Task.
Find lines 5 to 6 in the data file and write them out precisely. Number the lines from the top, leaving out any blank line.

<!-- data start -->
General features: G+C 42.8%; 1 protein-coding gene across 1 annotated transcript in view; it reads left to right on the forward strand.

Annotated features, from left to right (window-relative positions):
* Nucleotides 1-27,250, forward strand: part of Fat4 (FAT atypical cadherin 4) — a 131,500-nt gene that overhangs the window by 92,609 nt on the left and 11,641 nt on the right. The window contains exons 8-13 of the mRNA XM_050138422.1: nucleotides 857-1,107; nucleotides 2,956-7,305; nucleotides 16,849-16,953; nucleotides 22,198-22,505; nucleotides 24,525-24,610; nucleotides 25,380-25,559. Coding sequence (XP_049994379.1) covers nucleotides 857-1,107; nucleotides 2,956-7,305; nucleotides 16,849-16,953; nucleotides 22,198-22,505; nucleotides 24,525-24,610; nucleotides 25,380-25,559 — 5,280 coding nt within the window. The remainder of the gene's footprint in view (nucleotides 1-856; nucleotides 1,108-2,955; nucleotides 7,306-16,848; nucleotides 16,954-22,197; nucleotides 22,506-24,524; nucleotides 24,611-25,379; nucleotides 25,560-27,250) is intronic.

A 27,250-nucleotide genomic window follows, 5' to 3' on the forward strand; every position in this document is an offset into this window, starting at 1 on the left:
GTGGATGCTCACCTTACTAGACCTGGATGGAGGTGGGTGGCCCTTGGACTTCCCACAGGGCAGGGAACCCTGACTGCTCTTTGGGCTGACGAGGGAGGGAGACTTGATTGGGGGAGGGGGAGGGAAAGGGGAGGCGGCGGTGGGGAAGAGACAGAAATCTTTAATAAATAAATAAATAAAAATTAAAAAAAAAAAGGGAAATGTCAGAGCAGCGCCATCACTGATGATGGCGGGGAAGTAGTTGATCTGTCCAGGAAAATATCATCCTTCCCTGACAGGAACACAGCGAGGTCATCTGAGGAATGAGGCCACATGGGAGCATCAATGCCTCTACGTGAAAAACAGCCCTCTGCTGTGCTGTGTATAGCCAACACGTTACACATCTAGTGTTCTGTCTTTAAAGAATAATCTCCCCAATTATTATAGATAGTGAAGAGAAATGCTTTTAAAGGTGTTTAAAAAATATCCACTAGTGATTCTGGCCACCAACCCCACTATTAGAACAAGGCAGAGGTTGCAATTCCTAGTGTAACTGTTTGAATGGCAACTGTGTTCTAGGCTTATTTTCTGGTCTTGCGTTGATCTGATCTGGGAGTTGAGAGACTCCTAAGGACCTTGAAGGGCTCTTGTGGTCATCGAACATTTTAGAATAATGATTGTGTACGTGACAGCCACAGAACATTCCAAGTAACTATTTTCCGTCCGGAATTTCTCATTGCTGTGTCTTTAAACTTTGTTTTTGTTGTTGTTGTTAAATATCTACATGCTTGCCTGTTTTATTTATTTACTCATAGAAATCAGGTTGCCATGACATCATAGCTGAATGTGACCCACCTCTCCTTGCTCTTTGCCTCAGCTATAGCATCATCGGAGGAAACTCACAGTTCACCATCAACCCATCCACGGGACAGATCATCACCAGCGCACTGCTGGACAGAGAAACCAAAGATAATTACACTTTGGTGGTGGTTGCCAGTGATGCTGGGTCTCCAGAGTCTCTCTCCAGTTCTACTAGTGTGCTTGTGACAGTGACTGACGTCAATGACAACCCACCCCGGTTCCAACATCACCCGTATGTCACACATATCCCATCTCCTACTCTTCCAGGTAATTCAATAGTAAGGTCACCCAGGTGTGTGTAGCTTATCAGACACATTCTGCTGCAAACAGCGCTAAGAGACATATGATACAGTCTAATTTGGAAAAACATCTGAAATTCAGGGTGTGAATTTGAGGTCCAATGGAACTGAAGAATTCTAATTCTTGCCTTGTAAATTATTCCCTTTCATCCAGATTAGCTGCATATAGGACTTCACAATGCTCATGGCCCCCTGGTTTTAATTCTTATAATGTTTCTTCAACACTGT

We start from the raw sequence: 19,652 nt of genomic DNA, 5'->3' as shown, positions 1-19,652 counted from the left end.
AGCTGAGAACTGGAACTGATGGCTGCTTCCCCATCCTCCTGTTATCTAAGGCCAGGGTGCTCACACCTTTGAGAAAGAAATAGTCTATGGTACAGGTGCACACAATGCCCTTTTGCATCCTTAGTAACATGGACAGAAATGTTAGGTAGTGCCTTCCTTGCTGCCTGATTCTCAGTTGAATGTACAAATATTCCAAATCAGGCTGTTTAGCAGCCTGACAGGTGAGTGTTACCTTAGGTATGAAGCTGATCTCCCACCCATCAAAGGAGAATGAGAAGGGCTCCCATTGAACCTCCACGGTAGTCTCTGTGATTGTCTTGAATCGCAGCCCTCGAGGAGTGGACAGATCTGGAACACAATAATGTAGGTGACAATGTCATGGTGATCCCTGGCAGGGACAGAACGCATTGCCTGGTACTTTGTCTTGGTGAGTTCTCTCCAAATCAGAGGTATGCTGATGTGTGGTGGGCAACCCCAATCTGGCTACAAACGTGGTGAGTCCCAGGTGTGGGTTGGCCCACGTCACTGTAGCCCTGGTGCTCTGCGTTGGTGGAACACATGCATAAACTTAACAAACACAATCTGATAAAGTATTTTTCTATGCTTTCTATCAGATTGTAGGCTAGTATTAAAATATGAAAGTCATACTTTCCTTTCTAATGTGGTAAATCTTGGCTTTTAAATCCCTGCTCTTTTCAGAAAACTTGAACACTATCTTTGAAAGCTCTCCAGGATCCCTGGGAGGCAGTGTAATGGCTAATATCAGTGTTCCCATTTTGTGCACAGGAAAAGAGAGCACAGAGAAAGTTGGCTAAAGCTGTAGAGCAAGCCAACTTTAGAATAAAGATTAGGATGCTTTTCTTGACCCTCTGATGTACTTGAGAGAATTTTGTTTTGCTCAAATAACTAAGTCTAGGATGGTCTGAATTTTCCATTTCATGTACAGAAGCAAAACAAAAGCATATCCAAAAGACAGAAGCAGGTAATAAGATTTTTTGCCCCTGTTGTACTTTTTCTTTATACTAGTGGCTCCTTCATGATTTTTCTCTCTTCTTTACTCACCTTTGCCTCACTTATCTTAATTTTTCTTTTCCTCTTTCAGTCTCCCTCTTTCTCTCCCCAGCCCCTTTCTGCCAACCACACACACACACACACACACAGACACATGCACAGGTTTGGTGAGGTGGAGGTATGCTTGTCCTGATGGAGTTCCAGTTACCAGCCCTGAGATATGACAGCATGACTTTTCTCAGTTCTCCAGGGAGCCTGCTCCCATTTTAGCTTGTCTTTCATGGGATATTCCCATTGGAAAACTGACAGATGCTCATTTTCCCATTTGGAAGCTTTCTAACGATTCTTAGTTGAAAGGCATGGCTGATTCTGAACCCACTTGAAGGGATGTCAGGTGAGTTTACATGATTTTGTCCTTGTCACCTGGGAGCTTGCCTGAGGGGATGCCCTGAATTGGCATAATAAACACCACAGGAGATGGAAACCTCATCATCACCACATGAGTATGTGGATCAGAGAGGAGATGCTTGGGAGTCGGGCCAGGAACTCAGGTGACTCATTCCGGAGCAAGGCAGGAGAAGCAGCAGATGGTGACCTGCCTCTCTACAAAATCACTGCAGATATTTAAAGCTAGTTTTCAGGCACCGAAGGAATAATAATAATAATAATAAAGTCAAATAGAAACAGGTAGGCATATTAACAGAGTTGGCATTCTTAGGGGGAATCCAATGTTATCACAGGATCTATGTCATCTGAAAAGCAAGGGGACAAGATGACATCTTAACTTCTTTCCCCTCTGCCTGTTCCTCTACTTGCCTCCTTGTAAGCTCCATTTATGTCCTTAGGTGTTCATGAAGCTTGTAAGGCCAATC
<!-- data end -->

GTGGATGCTCACCTTACTAGACCTGGATGGAGGTGGGTGGCCCTTGGACTTCCCACAGGGCAGGGAACCCTGACTGCTCTTTGGGCTGACGAGGGAGGGAGACTTGATTGGGGGAGGGGGAGGGAAAGGGGAGGCGGCGGTGGGGAAGAGACAGAAATCTTTAATAAATAAATAAATAAAAATTAAAAAAAAAAAGGGAAATGTCAGAGCAGCGCCATCACTGATGATGGCGGGGAAGTAGTTGATCTGTCCAGGAAAATATCATCCTTCCCTGACAGGAACACAGCGAGGTCATCTGAGGAATGAGGCCACATGGGAGCATCAATGCCTCTACGTGAAAAACAGCCCTCTGCTGTGCTGTGTATAGCCAACACGTTACACATCTAGTGTTCTGTCTTTAAAGAATAATCTCCCCAATTATTATAGATAGTGAAGAGAAATGCTTTTAAAGGTGTTTAAAAAATATCCACTAGTGATTCTGGCCACCAACCCCACTATTAGAACAAGGCAGAGGTTGCAATTCCTAGTGTAACTGTTTGAATGGCAACTGTGTTCTAGGCTTATTTTCTGGTCTTGCGTTGATCTGATCTGGGAGTTGAGAGACTCCTAAGGACCTTGAAGGGCTCTTGTGGTCATCGAACATTTTAGAATAATGATTGTGTACGTGACAGCCACAGAACATTCCAAGTAACTATTTTCCGTCCGGAATTTCTCATTGCTGTGTCTTTAAACTTTGTTTTTGTTGTTGTTGTTAAATATCTACATGCTTGCCTGTTTTATTTATTTACTCATAGAAATCAGGTTGCCATGACATCATAGCTGAATGTGACCCACCTCTCCTTGCTCTTTGCCTCAGCTATAGCATCATCGGAGGAAACTCACAGTTCACCATCAACCCATCCACGGGACAGATCATCACCAGCGCACTGCTGGACAGAGAAACCAAAGATAATTACACTTTGGTGGTGGTTGCCAGTGATGCTGGGTCTCCAGAGTCTCTCTCCAGTTCTACTAGTGTGCTTGTGACAGTGACTGACGTCAATGACAACCCACCCCGGTTCCAACATCACCCGTATGTCACACATATCCCATCTCCTACTCTTCCAGGTAATTCAATAGTAAGGTCACCCAGGTGTGTGTAGCTTATCAGACACATTCTGCTGCAAACAGCGCTAAGAGACATATGATACAGTCTAATTTGGAAAAACATCTGAAATTCAGGGTGTGAATTTGAGGTCCAATGGAACTGAAGAATTCTAATTCTTGCCTTGTAAATTATTCCCTTTCATCCAGATTAGCTGCATATAGGACTTCACAATGCTCATGGCCCCCTGGTTTTAATTCTTATAATGTTTCTTCAACACTGT

We start from the raw sequence: 19,652 nt of genomic DNA, 5'->3' as shown, positions 1-19,652 counted from the left end.